"Edelman is pretty fair on the front end in how women are treated, but I suspect unequal pay, especially as the ranks narrow towards senior leadership."
"Great place to get your start in the business. Upper management is male dominated and discontent among women leaders appears to be growing."
"I've worked here at Edelman for 7 months and so far have found it a great experience, both professionally and as a woman. There are a great number of kickass women that I can learn from and, as a general matter, most people are collaborative and interested in helping you succeed."
"Management is largely male, though I have seen many powerful women do well here. However, they're often ones that act cut-throat and domineering. I don't believe women are valued in the same way as males, and I think that males are consistently given better opportunities and promotions."
"This is an extremely female-oriented environment - I remember being in meetings of 50+ people, with only a few men in the room. Middle management and below tends to be predominantly women, but upper management seemed to be mostly male. There are lots of special interest groups for women in leadership, women of color, etc."
"I worked at Edelman for two years. There are lots of great networking and mentoring opportunities for women at Edelman. They really do emphasize career growth and speak to work/life balance often. However, work/life balance is largely all talk when it comes to GCRM accounts. It's one thing to be allowed to work from home; But it's another to be expected to work from home before/after you spend an entire 10-hour day in the office. If you're a junior-level woman who states things plainly and you don't cushion your words and recommendations with thank yous and sorrys and other softness, you will be warned to watch your tone, whereas your male counterparts will be praised for their leadership and strength. There are some politics and cattiness at the junior level, largely because of the fierce competition to get promoted on top-heavy teams (men get to the top faster and more frequently than women). Annual reviews include anonymous feedback from colleagues so watch your back and stay on everyone's good side."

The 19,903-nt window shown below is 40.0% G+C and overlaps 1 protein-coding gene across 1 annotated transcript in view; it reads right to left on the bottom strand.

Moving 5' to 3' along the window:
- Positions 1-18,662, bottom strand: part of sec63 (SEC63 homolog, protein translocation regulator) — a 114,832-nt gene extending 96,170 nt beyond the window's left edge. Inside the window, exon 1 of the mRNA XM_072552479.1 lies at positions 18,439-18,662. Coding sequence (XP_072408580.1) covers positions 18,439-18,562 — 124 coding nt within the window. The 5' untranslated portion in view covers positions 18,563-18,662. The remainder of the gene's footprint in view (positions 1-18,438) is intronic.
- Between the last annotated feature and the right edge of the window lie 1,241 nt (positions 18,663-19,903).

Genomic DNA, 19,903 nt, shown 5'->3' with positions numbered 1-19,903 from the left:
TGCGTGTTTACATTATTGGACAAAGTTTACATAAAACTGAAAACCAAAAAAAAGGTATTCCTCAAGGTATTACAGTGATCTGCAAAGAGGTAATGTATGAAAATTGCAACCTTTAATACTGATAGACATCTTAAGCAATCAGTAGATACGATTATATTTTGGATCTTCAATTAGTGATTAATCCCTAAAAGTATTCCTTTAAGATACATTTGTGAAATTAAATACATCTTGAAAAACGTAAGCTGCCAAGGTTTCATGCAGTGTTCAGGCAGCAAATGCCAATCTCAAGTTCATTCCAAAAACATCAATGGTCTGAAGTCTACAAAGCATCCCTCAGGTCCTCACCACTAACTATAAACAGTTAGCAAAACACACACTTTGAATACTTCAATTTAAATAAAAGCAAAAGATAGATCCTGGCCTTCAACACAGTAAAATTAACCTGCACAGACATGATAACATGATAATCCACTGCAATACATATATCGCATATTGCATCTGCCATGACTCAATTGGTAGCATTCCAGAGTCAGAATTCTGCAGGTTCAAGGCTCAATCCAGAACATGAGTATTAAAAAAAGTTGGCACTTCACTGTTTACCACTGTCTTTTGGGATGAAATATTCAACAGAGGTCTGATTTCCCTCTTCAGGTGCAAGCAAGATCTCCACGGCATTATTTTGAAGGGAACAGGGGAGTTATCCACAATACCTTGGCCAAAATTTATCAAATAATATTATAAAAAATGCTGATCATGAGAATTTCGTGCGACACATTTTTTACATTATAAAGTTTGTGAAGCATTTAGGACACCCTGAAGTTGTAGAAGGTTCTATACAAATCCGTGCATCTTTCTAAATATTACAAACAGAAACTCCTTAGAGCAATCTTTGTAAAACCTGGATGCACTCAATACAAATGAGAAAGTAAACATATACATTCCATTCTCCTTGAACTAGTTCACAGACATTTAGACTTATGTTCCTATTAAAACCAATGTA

"Edelman is a great company to work for, but some of their maternity policies can be confusing. While there is not equal representation at high levels now Edelman has dedicated resources and formed internal groups to promote women into more leadership positions. Overall, this company is trending positively for women and families but there is still work to do."
"An amazing place to be an intern and grow."
"The majority of junior staff members are women, but the majority of senior leaders are male. Suspicion that male junior staffers are paid more than females, although this could be because men tend to be hired from external agencies and therefore paid more competitively. Note that pay increases due to promotions for internal employees are frustratingly limited, which cultivates an impression that external additions to the workforce are more valued than hard-working loyalists (which then leads to heightened attrition). In my team (the Corporate & Public Affairs division), there is also a strong element of a typical "Boys' Club" amongst senior and junior males, which is at times challenging to witness."